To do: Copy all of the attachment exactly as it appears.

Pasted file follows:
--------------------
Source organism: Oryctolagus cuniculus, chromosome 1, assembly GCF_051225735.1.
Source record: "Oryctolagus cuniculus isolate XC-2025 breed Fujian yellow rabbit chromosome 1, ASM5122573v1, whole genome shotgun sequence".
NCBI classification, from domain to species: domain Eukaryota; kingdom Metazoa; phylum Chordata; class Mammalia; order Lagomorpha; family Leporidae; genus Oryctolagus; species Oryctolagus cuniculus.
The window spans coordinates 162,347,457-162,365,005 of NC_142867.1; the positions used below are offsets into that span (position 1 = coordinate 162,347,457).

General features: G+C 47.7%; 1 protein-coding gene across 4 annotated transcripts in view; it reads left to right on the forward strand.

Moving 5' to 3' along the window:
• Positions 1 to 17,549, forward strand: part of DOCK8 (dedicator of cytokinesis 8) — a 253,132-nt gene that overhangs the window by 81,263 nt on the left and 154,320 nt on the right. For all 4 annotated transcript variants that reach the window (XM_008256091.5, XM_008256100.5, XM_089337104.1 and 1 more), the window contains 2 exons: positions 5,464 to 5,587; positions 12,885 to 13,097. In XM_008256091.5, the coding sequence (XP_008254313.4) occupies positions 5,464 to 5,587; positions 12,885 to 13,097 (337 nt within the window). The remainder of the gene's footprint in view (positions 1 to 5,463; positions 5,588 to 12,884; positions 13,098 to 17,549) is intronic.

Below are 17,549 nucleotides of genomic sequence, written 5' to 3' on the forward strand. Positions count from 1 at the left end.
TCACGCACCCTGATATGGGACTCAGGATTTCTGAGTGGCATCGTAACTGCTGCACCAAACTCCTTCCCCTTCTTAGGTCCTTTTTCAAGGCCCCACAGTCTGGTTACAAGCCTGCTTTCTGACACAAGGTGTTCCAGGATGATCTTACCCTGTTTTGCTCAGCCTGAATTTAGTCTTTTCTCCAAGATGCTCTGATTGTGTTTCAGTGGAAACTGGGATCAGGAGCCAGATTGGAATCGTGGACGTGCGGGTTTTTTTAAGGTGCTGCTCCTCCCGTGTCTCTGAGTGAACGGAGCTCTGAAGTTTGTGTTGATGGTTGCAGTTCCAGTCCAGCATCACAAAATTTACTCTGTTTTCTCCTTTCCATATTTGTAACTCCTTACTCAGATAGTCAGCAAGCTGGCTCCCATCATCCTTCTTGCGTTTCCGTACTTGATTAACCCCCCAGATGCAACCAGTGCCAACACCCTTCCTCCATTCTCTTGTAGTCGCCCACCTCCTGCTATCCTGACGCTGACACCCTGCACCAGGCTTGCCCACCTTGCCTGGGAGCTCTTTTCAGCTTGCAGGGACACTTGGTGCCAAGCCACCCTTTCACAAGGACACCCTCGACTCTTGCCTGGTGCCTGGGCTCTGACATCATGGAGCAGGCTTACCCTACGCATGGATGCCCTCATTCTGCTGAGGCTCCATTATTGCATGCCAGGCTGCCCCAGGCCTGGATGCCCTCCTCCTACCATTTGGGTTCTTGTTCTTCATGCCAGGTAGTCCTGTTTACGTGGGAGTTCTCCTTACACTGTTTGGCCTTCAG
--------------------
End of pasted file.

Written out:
Source organism: Oryctolagus cuniculus, chromosome 1, assembly GCF_051225735.1.
Source record: "Oryctolagus cuniculus isolate XC-2025 breed Fujian yellow rabbit chromosome 1, ASM5122573v1, whole genome shotgun sequence".
NCBI classification, from domain to species: domain Eukaryota; kingdom Metazoa; phylum Chordata; class Mammalia; order Lagomorpha; family Leporidae; genus Oryctolagus; species Oryctolagus cuniculus.
The window spans coordinates 162,347,457-162,365,005 of NC_142867.1; the positions used below are offsets into that span (position 1 = coordinate 162,347,457).

General features: G+C 47.7%; 1 protein-coding gene across 4 annotated transcripts in view; it reads left to right on the forward strand.

Moving 5' to 3' along the window:
• Positions 1 to 17,549, forward strand: part of DOCK8 (dedicator of cytokinesis 8) — a 253,132-nt gene that overhangs the window by 81,263 nt on the left and 154,320 nt on the right. For all 4 annotated transcript variants that reach the window (XM_008256091.5, XM_008256100.5, XM_089337104.1 and 1 more), the window contains 2 exons: positions 5,464 to 5,587; positions 12,885 to 13,097. In XM_008256091.5, the coding sequence (XP_008254313.4) occupies positions 5,464 to 5,587; positions 12,885 to 13,097 (337 nt within the window). The remainder of the gene's footprint in view (positions 1 to 5,463; positions 5,588 to 12,884; positions 13,098 to 17,549) is intronic.

Below are 17,549 nucleotides of genomic sequence, written 5' to 3' on the forward strand. Positions count from 1 at the left end.
TCACGCACCCTGATATGGGACTCAGGATTTCTGAGTGGCATCGTAACTGCTGCACCAAACTCCTTCCCCTTCTTAGGTCCTTTTTCAAGGCCCCACAGTCTGGTTACAAGCCTGCTTTCTGACACAAGGTGTTCCAGGATGATCTTACCCTGTTTTGCTCAGCCTGAATTTAGTCTTTTCTCCAAGATGCTCTGATTGTGTTTCAGTGGAAACTGGGATCAGGAGCCAGATTGGAATCGTGGACGTGCGGGTTTTTTTAAGGTGCTGCTCCTCCCGTGTCTCTGAGTGAACGGAGCTCTGAAGTTTGTGTTGATGGTTGCAGTTCCAGTCCAGCATCACAAAATTTACTCTGTTTTCTCCTTTCCATATTTGTAACTCCTTACTCAGATAGTCAGCAAGCTGGCTCCCATCATCCTTCTTGCGTTTCCGTACTTGATTAACCCCCCAGATGCAACCAGTGCCAACACCCTTCCTCCATTCTCTTGTAGTCGCCCACCTCCTGCTATCCTGACGCTGACACCCTGCACCAGGCTTGCCCACCTTGCCTGGGAGCTCTTTTCAGCTTGCAGGGACACTTGGTGCCAAGCCACCCTTTCACAAGGACACCCTCGACTCTTGCCTGGTGCCTGGGCTCTGACATCATGGAGCAGGCTTACCCTACGCATGGATGCCCTCATTCTGCTGAGGCTCCATTATTGCATGCCAGGCTGCCCCAGGCCTGGATGCCCTCCTCCTACCATTTGGGTTCTTGTTCTTCATGCCAGGTAGTCCTGTTTACGTGGGAGTTCTCCTTACACTGTTTGGCCTTCAG